Some 910 workers of multinational tea company James Finlay will lose their jobs in the next six months following the sale of its Lemotit flower farm in Kipkelion East, Kericho County.
James Finlay announced last weekend that it had sold Lemotit to Black Tulip Group, which has major tentacles in roses and cut flowers in four counties.
James Finlay Kenya managing director Simeon Hutchinson said the sale will allow the company to concentrate on its core business, namely, growing and processing of coffee and tea.
Lemotit, which produces cut flowers and roses for markets in the United Kingdom and Europe, is the only such company in Kericho and Bomet counties.
Lemotit farm covers 467.17 hectares (1,027.774 acres) but only 132 acres are under flowers, with 910 staff on its payroll, says a dispatch from James Finlay.
“The full takeover is expected to be completed in the next six months following a go-ahead given by the regulatory bodies,” Mr Hutchinson said in the statement.
When Black Tulip Group fully takes over, he said, current employees will be declared redundant and terminated.
The affected staff
James Finlay will pay the relevant dues to the affected staff, Mr Hutchinson said.
Black Tulip Group CEO Mohan Choudhery said the takeover of Lemotit is part of its wider expansion strategy with an eye for high-quality assets.
The company has deep roots in the flower business and owns Golden Tulip Farms Ltd and Laurel Investment Ltd, both in Ol Kalou, Tulaga Flowers Ltd in Naivasha, Batian Flowers Ltd in Timau, Sunfloritech in Naivasha, and Eco Roses Ltd (Utee, Tropi and Limuru/Eco Salgaa).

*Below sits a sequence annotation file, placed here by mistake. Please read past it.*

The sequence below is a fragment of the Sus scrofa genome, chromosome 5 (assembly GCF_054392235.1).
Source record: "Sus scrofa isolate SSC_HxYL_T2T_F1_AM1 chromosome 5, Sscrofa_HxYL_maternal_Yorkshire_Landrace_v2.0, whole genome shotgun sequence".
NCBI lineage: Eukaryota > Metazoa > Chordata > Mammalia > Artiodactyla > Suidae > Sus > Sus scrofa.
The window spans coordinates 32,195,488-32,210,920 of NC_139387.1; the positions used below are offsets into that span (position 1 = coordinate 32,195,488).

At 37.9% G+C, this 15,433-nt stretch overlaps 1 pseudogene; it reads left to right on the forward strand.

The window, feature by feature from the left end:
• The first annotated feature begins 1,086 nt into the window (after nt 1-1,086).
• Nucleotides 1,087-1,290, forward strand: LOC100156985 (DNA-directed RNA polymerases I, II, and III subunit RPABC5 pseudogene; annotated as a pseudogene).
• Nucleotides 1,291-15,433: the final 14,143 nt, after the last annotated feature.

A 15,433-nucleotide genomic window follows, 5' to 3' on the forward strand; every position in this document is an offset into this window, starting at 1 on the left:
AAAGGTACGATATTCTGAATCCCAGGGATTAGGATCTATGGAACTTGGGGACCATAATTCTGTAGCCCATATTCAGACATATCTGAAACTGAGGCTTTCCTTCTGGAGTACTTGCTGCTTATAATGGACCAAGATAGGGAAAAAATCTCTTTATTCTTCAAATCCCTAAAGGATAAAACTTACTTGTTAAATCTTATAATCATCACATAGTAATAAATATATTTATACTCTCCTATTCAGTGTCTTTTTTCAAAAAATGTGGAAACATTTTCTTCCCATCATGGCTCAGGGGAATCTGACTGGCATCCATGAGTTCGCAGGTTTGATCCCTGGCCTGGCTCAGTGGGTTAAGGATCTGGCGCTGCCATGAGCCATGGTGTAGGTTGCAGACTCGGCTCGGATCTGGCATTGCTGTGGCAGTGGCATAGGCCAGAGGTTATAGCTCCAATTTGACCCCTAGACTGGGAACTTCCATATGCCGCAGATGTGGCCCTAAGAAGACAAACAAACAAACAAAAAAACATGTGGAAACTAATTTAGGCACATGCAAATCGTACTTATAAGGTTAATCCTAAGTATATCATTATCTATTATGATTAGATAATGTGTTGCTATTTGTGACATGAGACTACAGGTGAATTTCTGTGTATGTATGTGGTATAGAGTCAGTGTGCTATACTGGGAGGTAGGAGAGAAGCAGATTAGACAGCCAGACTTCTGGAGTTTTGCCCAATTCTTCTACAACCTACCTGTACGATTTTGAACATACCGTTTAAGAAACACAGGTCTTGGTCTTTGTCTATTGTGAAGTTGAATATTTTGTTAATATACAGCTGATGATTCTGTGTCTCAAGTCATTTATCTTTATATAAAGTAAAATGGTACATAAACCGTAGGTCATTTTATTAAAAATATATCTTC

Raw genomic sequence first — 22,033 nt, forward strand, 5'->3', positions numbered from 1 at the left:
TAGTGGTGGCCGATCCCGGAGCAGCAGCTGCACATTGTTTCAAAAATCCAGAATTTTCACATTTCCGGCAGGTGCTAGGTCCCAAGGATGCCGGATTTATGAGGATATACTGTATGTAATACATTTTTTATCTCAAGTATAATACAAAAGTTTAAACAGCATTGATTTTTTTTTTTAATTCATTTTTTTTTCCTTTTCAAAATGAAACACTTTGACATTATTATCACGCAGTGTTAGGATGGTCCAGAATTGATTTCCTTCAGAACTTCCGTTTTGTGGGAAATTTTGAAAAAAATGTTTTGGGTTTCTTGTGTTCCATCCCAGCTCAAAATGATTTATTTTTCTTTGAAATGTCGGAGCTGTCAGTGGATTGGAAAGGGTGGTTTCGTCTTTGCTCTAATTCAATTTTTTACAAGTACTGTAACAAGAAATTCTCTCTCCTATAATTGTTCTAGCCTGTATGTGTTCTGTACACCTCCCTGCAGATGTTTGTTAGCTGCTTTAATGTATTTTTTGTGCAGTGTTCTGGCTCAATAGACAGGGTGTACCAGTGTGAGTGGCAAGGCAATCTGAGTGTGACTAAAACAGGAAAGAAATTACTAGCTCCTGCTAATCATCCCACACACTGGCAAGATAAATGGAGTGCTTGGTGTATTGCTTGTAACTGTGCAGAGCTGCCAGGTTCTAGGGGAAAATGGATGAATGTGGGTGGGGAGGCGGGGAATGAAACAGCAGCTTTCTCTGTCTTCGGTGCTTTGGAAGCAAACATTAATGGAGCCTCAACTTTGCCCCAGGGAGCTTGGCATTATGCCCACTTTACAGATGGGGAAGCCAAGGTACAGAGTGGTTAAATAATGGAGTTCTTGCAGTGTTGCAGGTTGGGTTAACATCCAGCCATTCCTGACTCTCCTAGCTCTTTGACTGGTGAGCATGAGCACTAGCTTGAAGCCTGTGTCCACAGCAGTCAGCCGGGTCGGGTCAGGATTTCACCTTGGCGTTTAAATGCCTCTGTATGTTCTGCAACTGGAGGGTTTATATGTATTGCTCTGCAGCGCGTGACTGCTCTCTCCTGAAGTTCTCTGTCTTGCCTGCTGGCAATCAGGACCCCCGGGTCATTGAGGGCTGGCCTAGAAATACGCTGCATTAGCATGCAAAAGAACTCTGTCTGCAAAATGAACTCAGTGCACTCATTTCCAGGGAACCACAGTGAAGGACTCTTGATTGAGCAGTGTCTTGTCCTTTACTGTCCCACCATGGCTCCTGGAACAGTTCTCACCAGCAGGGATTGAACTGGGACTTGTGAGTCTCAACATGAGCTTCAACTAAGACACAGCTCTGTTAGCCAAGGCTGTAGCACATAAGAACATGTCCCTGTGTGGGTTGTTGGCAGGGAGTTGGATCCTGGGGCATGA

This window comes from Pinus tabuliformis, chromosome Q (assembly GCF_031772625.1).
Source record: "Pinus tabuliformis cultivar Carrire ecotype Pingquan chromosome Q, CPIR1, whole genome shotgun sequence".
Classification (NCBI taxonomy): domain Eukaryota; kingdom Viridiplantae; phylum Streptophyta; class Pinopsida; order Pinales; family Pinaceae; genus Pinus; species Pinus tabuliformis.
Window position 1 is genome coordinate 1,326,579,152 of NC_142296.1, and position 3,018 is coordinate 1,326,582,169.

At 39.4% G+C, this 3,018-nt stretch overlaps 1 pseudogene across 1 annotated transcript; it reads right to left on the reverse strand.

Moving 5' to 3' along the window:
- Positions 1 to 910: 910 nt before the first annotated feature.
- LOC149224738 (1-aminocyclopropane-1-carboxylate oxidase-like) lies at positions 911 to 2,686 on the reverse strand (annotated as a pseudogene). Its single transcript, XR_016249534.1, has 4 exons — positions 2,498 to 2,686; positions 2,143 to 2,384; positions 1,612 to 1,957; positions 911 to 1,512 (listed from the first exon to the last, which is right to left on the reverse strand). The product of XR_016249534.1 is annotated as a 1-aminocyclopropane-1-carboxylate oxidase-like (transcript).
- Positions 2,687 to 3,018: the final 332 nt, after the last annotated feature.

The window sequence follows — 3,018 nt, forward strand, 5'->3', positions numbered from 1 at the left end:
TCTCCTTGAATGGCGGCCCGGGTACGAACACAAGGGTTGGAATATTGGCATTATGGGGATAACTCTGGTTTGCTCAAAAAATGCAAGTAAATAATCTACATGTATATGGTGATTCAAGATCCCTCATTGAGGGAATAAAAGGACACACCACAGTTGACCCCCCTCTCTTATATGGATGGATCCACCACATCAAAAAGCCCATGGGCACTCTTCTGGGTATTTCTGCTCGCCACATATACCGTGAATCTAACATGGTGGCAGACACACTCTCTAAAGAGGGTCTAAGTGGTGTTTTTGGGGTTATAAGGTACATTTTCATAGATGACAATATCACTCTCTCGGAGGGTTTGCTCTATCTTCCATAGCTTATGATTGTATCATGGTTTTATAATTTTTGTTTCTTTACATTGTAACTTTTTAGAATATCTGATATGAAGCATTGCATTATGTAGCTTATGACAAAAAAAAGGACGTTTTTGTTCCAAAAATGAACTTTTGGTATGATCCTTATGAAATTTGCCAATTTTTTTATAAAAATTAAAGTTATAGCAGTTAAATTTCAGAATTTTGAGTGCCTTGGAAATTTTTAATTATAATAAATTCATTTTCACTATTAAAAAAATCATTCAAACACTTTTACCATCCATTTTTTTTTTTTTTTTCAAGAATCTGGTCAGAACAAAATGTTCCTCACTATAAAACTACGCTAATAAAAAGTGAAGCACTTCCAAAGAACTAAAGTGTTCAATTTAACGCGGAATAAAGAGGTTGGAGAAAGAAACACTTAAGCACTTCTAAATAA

The two companies are expected to engage trade unions to discuss the fate of workers.
Dickson Sang, the Kenya Plantation and Agricultural Workers Union Kericho branch secretary, said on Monday that the union had been informed about the planned change of ownership.
“We have about 1,000 workers who are members of the union at Lemotit flower farm and we want to know what will happen to their jobs when Black Tulip Group takes over. This is a big number of employees whose jobs are at risk,” he said.
No prior notice
He expressed hope that Black Tulip will retain the staff even after James Finlay pays them.
James Finlay earlier closed down two flower farms —Chemire and Tarakwet — in Kericho and laid off workers, with trade unions claiming no prior notices had been issued.
The company was also accused at the time of failing to give the affected employees their benefits, claims Mr Hutchinson dismissed as false.
“We shut down operations in the two farms as we were unable to compete with other players in our traditional markets in Europe due to high labour cost making it impossible for the firm to break even in the business,” he said.
At the time, workers were hired under a collective bargaining agreement tied to those in the tea sector instead of what prevails in the flower sector.
James Finlay’s core business is in tea and coffee growing and processing in Africa and other parts of the world.
It produces 30 million kilograms of made tea annually, with one million kilograms being orthodox tea. Some 60 percent of its estates in Kenya are in Bomet and 40 percent in Kericho.
It has 10,300 hectares under tea in nine estates, operates four tea factories and employs 6,000 workers.
It used to have more than 10,000 workers but mechanisation in the tea sector has gradually pushed out 4,000.
The company, established in 1750, has operated in the South Rift since 1924 and has a presence in several countries on five continents, including the UK, US, China, Chile, Malawi, Sri Lanka, Argentina and Indonesia.